PALO ALTO – ThisFish Inc., a Vancouver-based seafood traceability startup, has released the first-ever Fish n’ Chips Index showing the meta-trends driving the adoption of technology in the global seafood industry. The release comes at the start of the Fish 2.0 Innovation Forum, a two-day global startup competition being held at Stanford University from November 7 to 8. ThisFish is a finalist in the competition.
The Fish n’ Chips Index compares two meta-trends: the relative rise in the price of global seafood and relative decline in the price of semiconductors, which are used in microchips. Since 1990, the FAO’s Fish Price Index has risen from 100 to 160 while the U.S. Bureau of Labor Statistic Producer Price Index for semiconductors has declined from 100 to 54. The Producer Price Index also shows that software has declined by 6.6 percent and computer hardware by 5.8 percent in the last decade.
The rise in cloud computing, open source, smartphones and IoT hardware is driving down the cost of technology, making it more accessible and ubiquitous. At the same time, global demand for protein keeps rising while the production of wild capture fish has remained stagnant at 90 million tonnes for the past two decades. The increased demand has been somewhat met by the rise of aquaculture, tripling production to 74 million tonnes over the same period.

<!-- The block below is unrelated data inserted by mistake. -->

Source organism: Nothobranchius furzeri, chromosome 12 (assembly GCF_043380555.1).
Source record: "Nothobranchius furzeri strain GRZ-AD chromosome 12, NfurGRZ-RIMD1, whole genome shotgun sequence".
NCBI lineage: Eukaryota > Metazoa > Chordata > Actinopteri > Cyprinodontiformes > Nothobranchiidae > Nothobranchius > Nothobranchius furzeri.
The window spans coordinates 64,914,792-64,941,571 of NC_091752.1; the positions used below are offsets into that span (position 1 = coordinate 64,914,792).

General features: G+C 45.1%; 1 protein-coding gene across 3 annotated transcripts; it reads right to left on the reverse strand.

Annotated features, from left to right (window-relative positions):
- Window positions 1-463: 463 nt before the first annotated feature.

So, is technology becoming commodified while seafood is becoming de-commodified? That might be a stretch, but the meta-trends point to growing innovation in the seafood sector as technology costs decline and seafood demand rises. The industry is ripe for digital disruptions.
If Fish 2.0 is any indication, seafood entrepreneurs are increasingly focusing on innovations in aquaculture, traceability, transparency and supply chain logistics. As sustainable seafood becomes more coveted, consumers will increasingly want to know where it comes from and demand trusted data on its origins and production methods.
|FISH N’ CHIPS INDEX|
|Year|| FAO Fish